We were also grateful to Chas Beichman for bringing us up-to-date on the work of the Astrobiology Task Force. Even though astrobiology has become the principal responsibility of the Solar System Exploration division, the OS wants to be kept informed about progress in this exciting NASA initiative, and in particular to ensure that the interests of astrophysics in astrobiology research, such as atmospheric bio-signatures (for TPF), receive continuing attention and support.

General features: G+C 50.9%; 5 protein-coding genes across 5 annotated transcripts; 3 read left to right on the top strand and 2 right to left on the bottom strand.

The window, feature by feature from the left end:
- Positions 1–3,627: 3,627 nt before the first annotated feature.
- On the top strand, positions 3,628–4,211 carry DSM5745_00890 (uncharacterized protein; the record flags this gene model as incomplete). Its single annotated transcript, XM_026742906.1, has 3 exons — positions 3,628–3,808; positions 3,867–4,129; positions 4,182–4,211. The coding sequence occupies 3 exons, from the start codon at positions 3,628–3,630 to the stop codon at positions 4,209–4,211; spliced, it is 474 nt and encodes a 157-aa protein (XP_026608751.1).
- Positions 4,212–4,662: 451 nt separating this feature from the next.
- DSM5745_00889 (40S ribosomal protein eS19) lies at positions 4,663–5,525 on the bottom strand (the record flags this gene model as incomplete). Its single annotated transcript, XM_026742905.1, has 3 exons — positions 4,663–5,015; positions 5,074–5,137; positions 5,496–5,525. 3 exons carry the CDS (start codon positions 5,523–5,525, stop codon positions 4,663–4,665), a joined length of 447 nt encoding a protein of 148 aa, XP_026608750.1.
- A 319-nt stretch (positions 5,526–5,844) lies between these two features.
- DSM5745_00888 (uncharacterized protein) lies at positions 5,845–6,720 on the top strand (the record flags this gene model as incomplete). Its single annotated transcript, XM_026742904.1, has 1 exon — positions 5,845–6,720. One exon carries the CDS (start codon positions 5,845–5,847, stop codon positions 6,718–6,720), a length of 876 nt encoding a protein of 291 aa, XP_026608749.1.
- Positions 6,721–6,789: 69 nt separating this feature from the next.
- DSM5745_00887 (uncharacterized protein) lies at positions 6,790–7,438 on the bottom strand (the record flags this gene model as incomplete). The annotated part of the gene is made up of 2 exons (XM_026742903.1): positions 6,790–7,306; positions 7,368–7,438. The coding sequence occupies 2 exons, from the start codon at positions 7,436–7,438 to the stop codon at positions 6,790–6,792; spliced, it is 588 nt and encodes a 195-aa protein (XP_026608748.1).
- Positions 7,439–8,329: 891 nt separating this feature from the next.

Our joint discussion included, at your request, some consideration of the Subcommittee structure after the reorganization. We all seem to agree that --- at least through the period of strategic planning when new roadmaps will be produced for the two themes --- itis essential that the Subcommittees retain their separate identities. However, we are also aware that it would be counterproductive for the OS and SEUS to provide you with contradictory advice. We therefore are proposing to conduct parallel two-day meetings of the OS and SEUS over the next two years, with at least one joint OS-SEUS session with briefings and discussions of matters of common interest. From these combined sessions we intend to provide you always with consistent advice. We will continue to review OS and SEUS missions separately; however, over time, each Subcommittee intends to brief the other on its theme’s missions and solicit opinions as will be helpful. We hope that this transition period with two separate but somewhat overlapping Subcommittees will demonstrate whether this is a useful, stable structure, or alternatively suggest a future restructuring that could serve you more effectively. The OS believes that this will depend to an important extent on the success of securing funding for the Cosmic Journeys line, but, in any event, both Subcommittees are convinced of the importance of the two themes in the future of our programs and want to do what we can to keep the themes focused, vital, and productive.